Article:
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Mit dem Fragen-Feature hast du die Möglichkeit, jederzeit Fragen zu stellen und Antworten von anderen Schüler:innen zu erhalten.

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Mit Knowunity erhältest du Lerninhalte von anderen Schüler:innen auf eine moderne und gewohnte Art und Weise, um bestmöglich zu lernen. Schüler:innen teilen ihr Wissen, tauschen sich aus und helfen sich gegenseitig.

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Knowunity

Schule. Endlich Einfach.

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Alternativer Bildtext:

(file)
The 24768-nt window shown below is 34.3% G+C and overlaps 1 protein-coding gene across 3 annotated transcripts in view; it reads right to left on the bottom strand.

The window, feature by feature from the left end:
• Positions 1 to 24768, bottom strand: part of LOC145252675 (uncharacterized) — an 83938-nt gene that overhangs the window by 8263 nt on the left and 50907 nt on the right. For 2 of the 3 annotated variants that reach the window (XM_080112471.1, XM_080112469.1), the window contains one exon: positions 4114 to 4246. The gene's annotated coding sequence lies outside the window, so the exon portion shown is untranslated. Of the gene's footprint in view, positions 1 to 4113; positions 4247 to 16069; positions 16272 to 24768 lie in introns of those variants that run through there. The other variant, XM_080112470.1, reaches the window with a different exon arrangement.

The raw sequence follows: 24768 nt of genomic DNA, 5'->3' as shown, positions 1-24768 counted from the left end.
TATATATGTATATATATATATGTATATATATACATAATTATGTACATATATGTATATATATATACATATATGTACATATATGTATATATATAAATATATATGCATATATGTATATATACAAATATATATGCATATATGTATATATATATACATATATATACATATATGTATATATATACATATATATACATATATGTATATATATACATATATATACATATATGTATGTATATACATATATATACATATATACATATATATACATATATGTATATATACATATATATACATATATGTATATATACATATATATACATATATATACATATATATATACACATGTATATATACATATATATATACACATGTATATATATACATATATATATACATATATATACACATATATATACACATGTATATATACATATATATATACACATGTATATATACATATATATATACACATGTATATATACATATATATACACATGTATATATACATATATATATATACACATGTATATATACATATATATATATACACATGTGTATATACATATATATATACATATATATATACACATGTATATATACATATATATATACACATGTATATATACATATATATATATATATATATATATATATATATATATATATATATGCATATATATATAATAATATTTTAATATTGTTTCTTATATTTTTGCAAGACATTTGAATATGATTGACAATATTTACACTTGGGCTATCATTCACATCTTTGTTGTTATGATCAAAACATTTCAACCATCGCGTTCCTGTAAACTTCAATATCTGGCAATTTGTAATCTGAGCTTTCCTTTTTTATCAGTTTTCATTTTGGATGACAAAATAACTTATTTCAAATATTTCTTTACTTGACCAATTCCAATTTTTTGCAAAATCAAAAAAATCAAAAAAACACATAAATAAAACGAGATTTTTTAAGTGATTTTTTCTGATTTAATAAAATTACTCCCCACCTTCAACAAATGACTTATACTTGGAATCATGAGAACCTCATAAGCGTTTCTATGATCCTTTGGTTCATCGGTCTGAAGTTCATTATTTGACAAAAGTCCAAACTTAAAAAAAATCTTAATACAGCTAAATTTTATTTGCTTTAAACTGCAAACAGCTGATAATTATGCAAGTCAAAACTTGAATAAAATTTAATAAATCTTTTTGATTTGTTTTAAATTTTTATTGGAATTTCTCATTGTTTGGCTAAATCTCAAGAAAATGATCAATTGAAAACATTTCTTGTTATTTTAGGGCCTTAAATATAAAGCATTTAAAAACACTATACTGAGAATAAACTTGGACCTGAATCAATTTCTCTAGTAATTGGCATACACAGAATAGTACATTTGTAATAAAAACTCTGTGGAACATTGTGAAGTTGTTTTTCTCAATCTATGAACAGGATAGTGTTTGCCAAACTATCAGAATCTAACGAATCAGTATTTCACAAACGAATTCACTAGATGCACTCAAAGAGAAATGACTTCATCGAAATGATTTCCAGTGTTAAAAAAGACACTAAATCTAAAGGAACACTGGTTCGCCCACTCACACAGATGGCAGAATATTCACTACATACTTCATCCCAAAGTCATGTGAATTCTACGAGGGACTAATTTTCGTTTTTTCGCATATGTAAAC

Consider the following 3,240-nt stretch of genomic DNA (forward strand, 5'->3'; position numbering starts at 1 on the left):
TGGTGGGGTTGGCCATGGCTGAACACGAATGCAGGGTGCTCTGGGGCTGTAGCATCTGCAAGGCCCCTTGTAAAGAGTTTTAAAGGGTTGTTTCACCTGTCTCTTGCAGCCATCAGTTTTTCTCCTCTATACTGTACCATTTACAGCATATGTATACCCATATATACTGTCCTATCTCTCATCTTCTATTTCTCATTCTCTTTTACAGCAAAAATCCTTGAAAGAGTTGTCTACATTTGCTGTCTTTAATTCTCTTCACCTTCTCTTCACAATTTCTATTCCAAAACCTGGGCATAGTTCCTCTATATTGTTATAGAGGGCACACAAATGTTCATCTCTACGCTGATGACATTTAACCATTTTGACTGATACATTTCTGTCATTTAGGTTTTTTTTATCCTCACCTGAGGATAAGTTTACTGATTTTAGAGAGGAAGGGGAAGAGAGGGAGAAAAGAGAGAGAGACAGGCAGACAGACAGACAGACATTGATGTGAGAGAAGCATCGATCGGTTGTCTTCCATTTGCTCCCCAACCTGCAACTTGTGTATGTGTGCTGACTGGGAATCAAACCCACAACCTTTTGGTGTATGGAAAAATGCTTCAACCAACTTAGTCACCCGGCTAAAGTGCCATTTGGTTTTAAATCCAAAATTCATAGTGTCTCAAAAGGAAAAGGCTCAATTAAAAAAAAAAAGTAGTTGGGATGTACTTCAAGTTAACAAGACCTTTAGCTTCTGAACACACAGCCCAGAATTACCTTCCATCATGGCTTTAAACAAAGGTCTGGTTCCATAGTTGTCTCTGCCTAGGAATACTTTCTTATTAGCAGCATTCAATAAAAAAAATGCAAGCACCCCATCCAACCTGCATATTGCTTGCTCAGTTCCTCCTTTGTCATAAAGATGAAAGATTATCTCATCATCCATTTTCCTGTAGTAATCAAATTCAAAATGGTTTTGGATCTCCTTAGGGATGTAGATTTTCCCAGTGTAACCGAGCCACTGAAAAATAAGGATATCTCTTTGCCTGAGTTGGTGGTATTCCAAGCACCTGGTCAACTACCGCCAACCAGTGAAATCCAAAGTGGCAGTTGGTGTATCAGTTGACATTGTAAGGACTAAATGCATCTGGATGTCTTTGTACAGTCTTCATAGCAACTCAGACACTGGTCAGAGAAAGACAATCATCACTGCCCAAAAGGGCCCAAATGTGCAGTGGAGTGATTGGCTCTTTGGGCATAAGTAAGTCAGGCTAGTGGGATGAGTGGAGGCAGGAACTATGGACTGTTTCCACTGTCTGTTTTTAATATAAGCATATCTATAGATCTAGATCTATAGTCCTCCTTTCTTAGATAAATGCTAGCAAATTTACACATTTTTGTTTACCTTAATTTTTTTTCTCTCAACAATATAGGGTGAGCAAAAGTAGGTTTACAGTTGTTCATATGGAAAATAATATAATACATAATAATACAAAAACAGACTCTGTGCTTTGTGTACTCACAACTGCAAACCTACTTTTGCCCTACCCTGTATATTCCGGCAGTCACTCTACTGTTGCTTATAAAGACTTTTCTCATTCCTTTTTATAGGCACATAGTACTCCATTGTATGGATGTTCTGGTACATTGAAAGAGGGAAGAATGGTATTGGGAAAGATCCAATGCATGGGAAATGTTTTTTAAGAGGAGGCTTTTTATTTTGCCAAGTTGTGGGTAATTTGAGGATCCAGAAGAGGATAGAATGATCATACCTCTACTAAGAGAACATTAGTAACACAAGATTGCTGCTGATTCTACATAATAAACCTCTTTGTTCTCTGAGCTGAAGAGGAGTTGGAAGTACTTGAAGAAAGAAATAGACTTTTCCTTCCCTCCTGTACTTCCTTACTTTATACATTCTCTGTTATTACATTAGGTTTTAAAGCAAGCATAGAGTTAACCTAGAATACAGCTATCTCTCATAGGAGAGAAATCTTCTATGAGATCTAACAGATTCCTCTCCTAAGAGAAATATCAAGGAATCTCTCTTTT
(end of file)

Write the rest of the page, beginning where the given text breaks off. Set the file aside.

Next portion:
are the dominating players in UK politics the British parliament consists of two chambers: the House of Commons and the House of Lords → the members of the House of Commons are elected by the voters every 5 years (legislature; pass bills; can scrutinize the government) → the members of the House of Lords are appointed or inherit their seats (they can influence politics in delaying laws by vetoing them; help the House of Commons to consider all proposed legislation) Debate about reforming the House of Lords Con 1. experiences of other generations/different professions 2. neutral opinions on subjects (no member of any party) 3. another system to check the government's proposal 1. In parties are already various generations/professions (also more and more Lords every year) 2. does not match with democratic system (no relationship with electorate) 3. Additional taxes The Conservative Party was founded in 1834 and emerged from the former Tory Party → the Conservatives are still referred to as "Tories" traditionally, the party stood for little state interference and free-market capitalism → that was especially poignant during Margaret Thatcher's terms in power (1979- 1990) 2 → during it's time as opposition (1997-2010) the party underwent a change, becoming slightly more oriented towards social programs and state regulation (David Cameron and Theresa May were also PM's of the Conservative Party) The Labour Party was founded in 1900 its explicit aim was to support the working class → the resulting government after WWII is remembered for the nationalization of many industries and for introducing extensive welfare measures (National Health Service) under Tony Blair's "New Labour" approach the party changed →he modernised the country by reforming the House of Lords → devolution: separate local governmental units for Scotland, Wales, Northern Ireland and London since 2010 the party has been in the opposition The constitutional monarchy the UK is a parliamentary democracy under a constitutional monarchy → Britain is a hereditary monarchy → current monarch: Queen Elizabeth II (ascended the throne in 1952) the monarch is head of state but his or her power is limited by constitutional written or unwritten conventions → the monarch dissolves and opens Parliament, has to give his or her royal assent to all laws passed in the UK, appoints and dismisses the prime minister and other Immediate line of succession --- Divorced Charles, Prince of Wales I Diana, Princess of Wales William, Duke of Cambridge Queen Elizabeth II Camilla, Duchess of Cornwall Autumn Phillips Harry, Duke of Sussex Anne, Princess Royal Captain Mark Phillips Peter Zara Phillips Tindall Catherine, Meghan, Duchess of Duchess of Cambridge Sussex Prince Princess Prince George of Charlotte of Louis of Cambridge Cambridge Cambridge Vice-Admiral Timothy Laurence Philip, Duke of Edinburgh 1921-2021 Andrew, Duke of York Mike Tindall Princess Beatrice of York Sarah, Duchess of York Edoardo Mapelli Mozzi Edward, Earl of Wessex Sophie, Countess of Wessex Lady Louise Windsor Princess Eugenie of York James, Viscount Severn Jack Brooksbank governmental ministers, weekly consultations with the prime minister → Commander in Chief of the armed forces, Head of the Church of England and Fount of Justice members of Royal Family are just representatives → official, ceremonial, diplomatic and representational duties → their power is limited by constitutional written or unwritten conventions → the power to make and pass laws resides with Parliament as the elected legislative → they do charitable work and are good ambassadors for the country abroad → are important for tourism = more money monarchy and royal family are an important part of the national identity Archie Lilibet Mia Lena Lucas Sienna August Harrison Diana Savannah Isla Grace Elizabeth Philip Elizabeth Philip BBC 3 Should the British governmental system be changed drastically? Pro Con monarch has no real power, other people can do this Updates Compromise democratic system as they are not elected, but hereditary principles → people should be able to elect their head of state are financed by taxes of residents of the UK no progress or modernization Monarchy is expensive successor is born into royalty, doesn't have to be qualified still have a lot of political power/influence goes against freedom of speech/press (articles against them were suppressed) royals are too privileged lots of scandals, that have been kept quiet monarch doesn't fit into modern society chance that Royal family will lose popularity after Queen dies head of state can't be removed monarchy reinforces class system - - Royals function as role models (extremely popular/admired) economic impact as they provide work places due to tourism unites society as part of national identity give a sense of stability and continuity → royals stay the same while government changes why change a working system? add national values to British culture positive image is good for trade deals president isn't necessarily cheaper PMs value weekly audiences to discuss political matters, have someone to keep secrets impartial role in negotiating two party system is easier to find compromises no written constitution: can be interpreted differently Prince William could be the next successor to the throne if Prince Charles abdicates → According to opinion polls not as popular as William since he doesn't connect with people as much; Made mistakes but in general really is a good person, was supportive of Diana, wanted to give her the respect she deserved, made sure she got a royal funeral Prince Philip always played a supportive role for his wife and was rather excluded from official duties The Platinum Jubilee of Elizabeth II celebrated in 2022 in Commonwealth for 70th anniversary of accession of Queen on 6 Feb 1952 (Queen's Green Canopy: plant trees to make environment greener; Different competitions to make stamps/weapon) Prince Andrew Jeffrey Epstein affiliation: → March 2011, criticism friendship of Prince Andrew and sex offender Jeffrey Epstein → 30 Dec 2014, Andrew involved in sexual activities with the minor Virginia Giuffre → 20 Nov 2019, Buckingham Palace announced Andrew suspending his public duties → On 28 Jan 2020, US Attorney Geoffrey Berman stated Andrew provided "zero co- operation" with federal prosecutors and the FBI regarding investigations into Epstein → May 2020, announced Andrew permanently resigns all public roles over Epstein ties 4 1.2. Empire and Commonwealth Great Britain = England + Scotland + Wales United Kingdom = Great Britain + Northern Ireland British Isles = UK + Republic of Ireland British Empire - colonization during its peak time (Queen Victoria's reign) the British Empire covered almost one fourth of the world's land area and ruled over more than 400 million people → "the empire on which the sun never sets"; large geographical extension → suppression of the colonies, brutalizing the inhabitants Two phases of the Empire: 1. Phase: Acquiring possessions in North America at the beginning of 17th century, but they lost them at the end of the 18th century (War of independence) 2. Phase: by 1920, Empire consisted of New Zealand, Australia, Burma, large parts of Africa, the middle East, the Caribbean, parts of China reasons: → exploitation of natural resources, access to new markets → spread of Christian religion → scientific curiosity → power (military power, good navy) and money justification of colonization: → British = superior race → they have the duty to civilize the savage world → religious salvation decline: Colonies got independent, annoyed by the burdened laws/taxes; as well as bankruptcy of the UK after WWII Commonwealth - decolonization in the course of the 20th century Britain lost almost all of its former colonies → partly violent independence movements in the colonized territories reasons for the decline of the Empire: → British were proud of their freedoms, but didn't share them with their colonies → after WWII Britain poor and exhausted = no power/will to control large part of world the legacy of the British Empire lives on in many of its former subject states' political, legal and cultural organization many of Britain's former colonies (about 50) are now members of the Commonwealth of Nations (1949) = intergovernmental organization of "free and equal" member states → each member country has its own government → the British monarch is their head of state → close cooperation in economy, education and government based on a shared history and culture and on common values like democracy, human rights and the rule of law Update case of Barbados: became independent in 1966; on Nov, 30 now became officially a republic → final step to independence 5